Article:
If you haven’t visited Vietnam, you may not equate the country with coffee drinking. But the beverage was introduced—along with baguettes and a few other French delicacies—in the mid 19th century, during the French occupation. Within a short time, large expanses of Vietnam’s highlands were cultivated in coffee and the country soon became an important exporter of the valuable crop. As the second largest producer in the world, it is now known for its strong coffee culture.
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When exploring Hanoi or Saigon, you’ll run across a cafe around every corner. While there are still many typical Vietnamese coffee houses—where it’s standard protocol to sit on a plastic stool, savoring your drink and watching the world go by—the coffee culture is changing. You’ll find more and more hip, modern coffee houses, rivaling those found in any major city in the world.
Coffee drinking is a serious matter here, and you’ll find not only local beans, but beans from other areas of the world. At Trung Nguyen Coffee—Vietnam’s version of Starbucks—the coffee menu encompasses five pages. There are literally dozens of ways to serve this popular beverage. Here are just a few of the possibilities.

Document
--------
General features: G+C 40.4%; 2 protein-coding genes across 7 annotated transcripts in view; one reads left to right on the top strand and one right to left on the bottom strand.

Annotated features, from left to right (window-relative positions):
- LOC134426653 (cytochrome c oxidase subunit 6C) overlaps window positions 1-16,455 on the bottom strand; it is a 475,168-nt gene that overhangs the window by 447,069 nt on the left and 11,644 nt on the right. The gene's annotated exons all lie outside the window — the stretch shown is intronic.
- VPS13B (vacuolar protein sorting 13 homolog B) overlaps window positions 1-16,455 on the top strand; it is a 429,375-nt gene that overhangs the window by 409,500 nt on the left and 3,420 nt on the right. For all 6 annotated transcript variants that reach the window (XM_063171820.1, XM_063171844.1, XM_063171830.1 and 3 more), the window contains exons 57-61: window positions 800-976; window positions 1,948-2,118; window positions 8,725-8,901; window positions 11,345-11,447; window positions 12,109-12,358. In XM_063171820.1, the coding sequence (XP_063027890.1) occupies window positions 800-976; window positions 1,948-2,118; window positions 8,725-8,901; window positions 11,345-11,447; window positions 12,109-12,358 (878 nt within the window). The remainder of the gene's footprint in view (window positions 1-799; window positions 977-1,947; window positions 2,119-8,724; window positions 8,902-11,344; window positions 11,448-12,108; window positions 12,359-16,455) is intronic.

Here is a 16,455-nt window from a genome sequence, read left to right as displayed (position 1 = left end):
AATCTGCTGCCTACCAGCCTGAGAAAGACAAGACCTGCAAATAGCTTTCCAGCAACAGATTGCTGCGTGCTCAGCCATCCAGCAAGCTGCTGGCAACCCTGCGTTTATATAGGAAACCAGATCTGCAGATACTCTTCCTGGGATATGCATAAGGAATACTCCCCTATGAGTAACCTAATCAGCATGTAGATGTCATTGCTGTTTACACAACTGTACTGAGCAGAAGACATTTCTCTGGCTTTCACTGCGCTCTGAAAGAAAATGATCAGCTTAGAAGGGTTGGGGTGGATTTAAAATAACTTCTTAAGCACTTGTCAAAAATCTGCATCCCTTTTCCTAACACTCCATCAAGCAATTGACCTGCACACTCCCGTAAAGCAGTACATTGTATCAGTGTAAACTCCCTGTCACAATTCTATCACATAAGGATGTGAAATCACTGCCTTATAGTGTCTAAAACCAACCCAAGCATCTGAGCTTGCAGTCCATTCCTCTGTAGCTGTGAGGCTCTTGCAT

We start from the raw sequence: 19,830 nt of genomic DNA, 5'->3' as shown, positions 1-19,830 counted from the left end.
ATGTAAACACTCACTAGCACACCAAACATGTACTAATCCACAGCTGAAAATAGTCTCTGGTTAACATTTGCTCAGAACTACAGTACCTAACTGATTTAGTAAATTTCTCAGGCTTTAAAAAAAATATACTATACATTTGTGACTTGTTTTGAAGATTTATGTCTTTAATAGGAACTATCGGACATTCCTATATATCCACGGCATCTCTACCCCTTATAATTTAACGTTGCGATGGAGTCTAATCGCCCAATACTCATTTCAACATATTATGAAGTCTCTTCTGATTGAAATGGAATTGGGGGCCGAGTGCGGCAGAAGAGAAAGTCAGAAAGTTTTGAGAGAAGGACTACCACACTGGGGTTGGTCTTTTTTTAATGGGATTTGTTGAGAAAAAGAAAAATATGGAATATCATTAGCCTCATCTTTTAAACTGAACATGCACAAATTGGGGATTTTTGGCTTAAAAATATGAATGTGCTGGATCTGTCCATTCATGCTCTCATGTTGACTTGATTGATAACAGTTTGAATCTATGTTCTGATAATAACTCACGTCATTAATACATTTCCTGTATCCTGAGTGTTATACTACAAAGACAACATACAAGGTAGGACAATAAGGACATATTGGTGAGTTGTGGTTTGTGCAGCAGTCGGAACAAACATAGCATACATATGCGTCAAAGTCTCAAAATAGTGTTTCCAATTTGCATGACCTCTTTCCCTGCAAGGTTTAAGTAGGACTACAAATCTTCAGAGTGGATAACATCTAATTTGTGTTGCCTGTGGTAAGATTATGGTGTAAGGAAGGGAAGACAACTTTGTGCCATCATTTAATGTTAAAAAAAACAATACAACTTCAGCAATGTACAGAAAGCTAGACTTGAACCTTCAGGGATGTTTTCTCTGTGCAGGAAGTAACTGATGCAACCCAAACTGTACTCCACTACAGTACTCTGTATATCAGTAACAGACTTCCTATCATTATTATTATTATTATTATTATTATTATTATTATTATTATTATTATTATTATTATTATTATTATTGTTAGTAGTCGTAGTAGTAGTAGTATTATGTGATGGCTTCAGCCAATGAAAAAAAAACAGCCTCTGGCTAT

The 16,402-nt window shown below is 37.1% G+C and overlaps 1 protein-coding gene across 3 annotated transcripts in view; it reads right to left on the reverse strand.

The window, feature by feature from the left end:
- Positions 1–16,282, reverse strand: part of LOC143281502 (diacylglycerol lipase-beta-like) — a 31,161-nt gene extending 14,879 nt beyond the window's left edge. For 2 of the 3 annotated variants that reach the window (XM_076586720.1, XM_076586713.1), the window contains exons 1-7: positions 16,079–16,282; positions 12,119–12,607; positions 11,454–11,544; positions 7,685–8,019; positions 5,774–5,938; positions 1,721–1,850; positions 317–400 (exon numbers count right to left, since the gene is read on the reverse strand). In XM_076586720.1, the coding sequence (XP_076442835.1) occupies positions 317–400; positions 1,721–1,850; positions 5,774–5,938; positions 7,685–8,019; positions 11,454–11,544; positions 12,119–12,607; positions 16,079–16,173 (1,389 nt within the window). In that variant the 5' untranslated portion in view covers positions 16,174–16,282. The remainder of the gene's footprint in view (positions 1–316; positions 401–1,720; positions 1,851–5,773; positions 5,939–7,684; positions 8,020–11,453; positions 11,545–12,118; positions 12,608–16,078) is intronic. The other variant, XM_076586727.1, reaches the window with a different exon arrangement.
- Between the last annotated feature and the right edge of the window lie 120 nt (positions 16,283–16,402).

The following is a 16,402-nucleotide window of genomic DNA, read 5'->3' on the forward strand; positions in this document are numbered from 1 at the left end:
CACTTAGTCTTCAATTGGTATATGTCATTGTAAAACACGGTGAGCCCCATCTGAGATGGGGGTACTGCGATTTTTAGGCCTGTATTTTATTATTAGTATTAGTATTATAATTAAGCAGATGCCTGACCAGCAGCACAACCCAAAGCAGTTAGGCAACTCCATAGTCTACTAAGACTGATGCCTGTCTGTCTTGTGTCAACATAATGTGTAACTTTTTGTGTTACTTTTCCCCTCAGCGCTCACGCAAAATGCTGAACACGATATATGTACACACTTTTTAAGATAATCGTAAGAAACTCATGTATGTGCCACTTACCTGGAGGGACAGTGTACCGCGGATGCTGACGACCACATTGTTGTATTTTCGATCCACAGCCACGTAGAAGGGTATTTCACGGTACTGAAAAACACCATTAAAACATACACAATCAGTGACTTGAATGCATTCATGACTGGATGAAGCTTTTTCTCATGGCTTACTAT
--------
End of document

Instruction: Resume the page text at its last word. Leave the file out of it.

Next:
Cà Phê Sũa Dá
This literally means “coffee, milk, ice.” And that’s exactly what you’ll receive. The coffee is made by pouring boiling water over a small metal filter containing coarsely ground robusta beans. After the dark, strong brew drips slowly into a glass holding approximately half an inch of condensed milk, it is stirred and poured over a glass of ice. The use of condensed milk came about because of a lack of abundance of fresh milk. The combination of the sweet condensed milk and the caffeine is a sure eye-opener!
Cà Phê Trúng
Egg coffee is something our tour participants often become addicted to during our Vietnam tour. This drink is made by whipping an egg yolk with the condensed milk until the mixture is a light, airy froth. The froth is then added to the dark coffee. This coffee drink originally appeared in the 1940s, when fresh milk was scarce and eggs were often used as a substitute. I’ve seen it described both as a Cadbury Creme Egg with a mocha twist or as a version of tiramisu. Make up your own mind when you take your first sip.
Cà Phê Dên Nóng
If you prefer your coffee without sweetened milk or eggs, an alternative is dark, drip coffee—which is made the same way as in iced coffee—but served hot.
These are simply a few of the ways you can indulge your caffeine addiction while in Vietnam. Why not visit yourself, and choose your favorite method of preparation? Please contact us or call us at 1-206-317-1860 if you’d like to join us on our next women-only tour to Vietnam.
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Cà Phê Sũa Dá – Charles Haynes via Flickr
Cà Phê Trúng – David McKelvey via Flickr
Cà Phê Dên Nóng – Traveling Planner via Flickr